Turning On the Creative  Genius Inside You

Paul E. Dunn, Psy.D.

What would it be like to have the creative genius of Walt Disney?

 

Robert Dilts, one of the early developers of NLP, modeled Walt Disney and developed a process that all of us can use whenever we need to create something of value. Whether you are writing a book, solving a business problem, or expressing yourself artistically, moving through Dilts' Disney strategy allows you to call upon your creative powers, and progress from vision to implementation efficiently and effectively.

 

Dilts pointed out in his book, Strategies of Genius, Volume I, that Walt Disney used this specific strategy to create his movies, amusement parks and business plans, and to realize his Disney empire.

 

If you had such a strategy, how would you use it? Is there something you are facing right now in your personal or business life, which would benefit from your being more effective at tapping into your creative genius?

 

As Dilts explained, the genius behind Disney’s ability to take an idea and turn it into reality developed as he honed his ability to explore an idea from different perceptual positions. He used three perceptual positions: Dreamer, Realist, and Critic. Disney fully associated into each perceptual position, and stayed in that perceptual position, until the idea was formed enough to move to the next position in the process. To anchor these perceptual positions, Disney created three rooms, which he and his staff used to work through ideas.

 

The first room was the Dreamer room. In this room he and his staff only dreamed up ideas and solutions. These ideas were focused on solving current problems and creating innovative products. While in this room, no one was allowed to critically evaluate the ideas that were being created. By allowing ideas to be dreamed and expressed without challenge in this room, Disney avoided writers-block and the stunting of ideas, because all ideas were encouraged. In this room the attitude was of possibility, hope, vision and future. The focus was on what (what to create, what to do, what to have). Disney and his staff physically looked up and saw the whole picture, the thousand foot view. Then they verbalized, outlined, and drew out the basic blueprint of their idea.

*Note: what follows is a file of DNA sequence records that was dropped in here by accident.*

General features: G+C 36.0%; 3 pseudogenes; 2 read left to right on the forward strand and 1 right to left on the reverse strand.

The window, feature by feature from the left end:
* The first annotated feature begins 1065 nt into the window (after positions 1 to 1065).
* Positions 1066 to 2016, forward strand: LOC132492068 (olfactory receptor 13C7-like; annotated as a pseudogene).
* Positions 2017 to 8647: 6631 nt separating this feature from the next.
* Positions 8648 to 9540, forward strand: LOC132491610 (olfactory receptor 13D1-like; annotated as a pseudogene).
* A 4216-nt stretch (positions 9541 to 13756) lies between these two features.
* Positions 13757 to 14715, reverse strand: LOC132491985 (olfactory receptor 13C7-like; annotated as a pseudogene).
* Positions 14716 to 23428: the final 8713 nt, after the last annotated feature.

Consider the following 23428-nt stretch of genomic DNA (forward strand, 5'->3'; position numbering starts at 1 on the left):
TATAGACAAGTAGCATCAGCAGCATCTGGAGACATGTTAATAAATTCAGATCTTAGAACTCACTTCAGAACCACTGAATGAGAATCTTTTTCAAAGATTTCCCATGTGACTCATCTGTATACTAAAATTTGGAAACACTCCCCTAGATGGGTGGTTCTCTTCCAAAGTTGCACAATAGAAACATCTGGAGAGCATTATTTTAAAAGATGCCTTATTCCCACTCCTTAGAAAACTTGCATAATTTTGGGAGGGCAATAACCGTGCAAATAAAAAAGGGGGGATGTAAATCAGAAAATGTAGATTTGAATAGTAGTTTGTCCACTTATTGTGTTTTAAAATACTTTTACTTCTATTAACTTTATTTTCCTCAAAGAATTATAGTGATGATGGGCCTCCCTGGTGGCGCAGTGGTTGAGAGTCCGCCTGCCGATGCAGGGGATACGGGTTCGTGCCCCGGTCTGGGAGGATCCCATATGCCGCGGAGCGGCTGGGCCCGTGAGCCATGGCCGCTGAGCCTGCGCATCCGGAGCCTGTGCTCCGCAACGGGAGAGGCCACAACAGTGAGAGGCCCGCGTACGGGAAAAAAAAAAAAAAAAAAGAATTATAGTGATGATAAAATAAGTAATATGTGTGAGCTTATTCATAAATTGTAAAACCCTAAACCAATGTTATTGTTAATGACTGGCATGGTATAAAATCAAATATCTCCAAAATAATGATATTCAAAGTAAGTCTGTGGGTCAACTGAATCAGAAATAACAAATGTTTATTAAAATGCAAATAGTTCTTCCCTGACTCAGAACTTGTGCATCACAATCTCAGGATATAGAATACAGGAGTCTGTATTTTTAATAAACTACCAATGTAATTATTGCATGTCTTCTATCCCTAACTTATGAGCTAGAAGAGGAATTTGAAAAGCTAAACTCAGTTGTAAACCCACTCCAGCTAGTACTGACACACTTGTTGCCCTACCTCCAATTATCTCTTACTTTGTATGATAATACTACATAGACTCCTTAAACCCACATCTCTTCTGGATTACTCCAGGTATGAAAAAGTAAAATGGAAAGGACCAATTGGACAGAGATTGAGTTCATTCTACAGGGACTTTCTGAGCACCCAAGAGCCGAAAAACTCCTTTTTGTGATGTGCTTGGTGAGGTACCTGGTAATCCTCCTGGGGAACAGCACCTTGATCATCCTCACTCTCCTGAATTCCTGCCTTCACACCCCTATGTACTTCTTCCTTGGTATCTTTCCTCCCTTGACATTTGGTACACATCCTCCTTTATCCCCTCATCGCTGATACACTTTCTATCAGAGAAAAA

Next, Disney moved into the Realist room. When he was in the Realist perceptual position he was focused on action. As Realist, Disney “felt out the idea.” He became the idea, the story, the character, the solution. It was assumed in the Realist position that the idea created in the Dreamer room could be doneit was just a matter of how. If they were working on a new roller coaster, like Space Mountain, they imagined what it would feel like to be sitting in the roller coast as it raced around each winding turn, slowly climbed each steep incline, rapidly dropped down each descent. They noticed how the seat and the straps felt on their bodies. They heard the sounds of the roller coaster and saw the lights flashing as they coursed through the whole ride in their minds. The Realist filled in the blanks of the original idea created by the Dreamer.

 

Finally, Disney moved into the Critic room. Here the focus was on why (why do it this way, why do it at all). Logic was used to find the holes in the plan. Disney associated into an external audience perception. He called this his “second look.” The goal of the Critic was to examine the idea or plan (not the person who created the idea or plan). In this room the idea, plan or project was fine-tuned. If a question arose that required a creative solution, the whole team walked back to the Dreamer room to solve the problem with a creative idea. When Disney was in the role of Critic he wanted to determine whether this new idea or plan was better than the current way of achieving the goal. The Critic helped determine whether the idea was worth using, or whether more work needed to be done.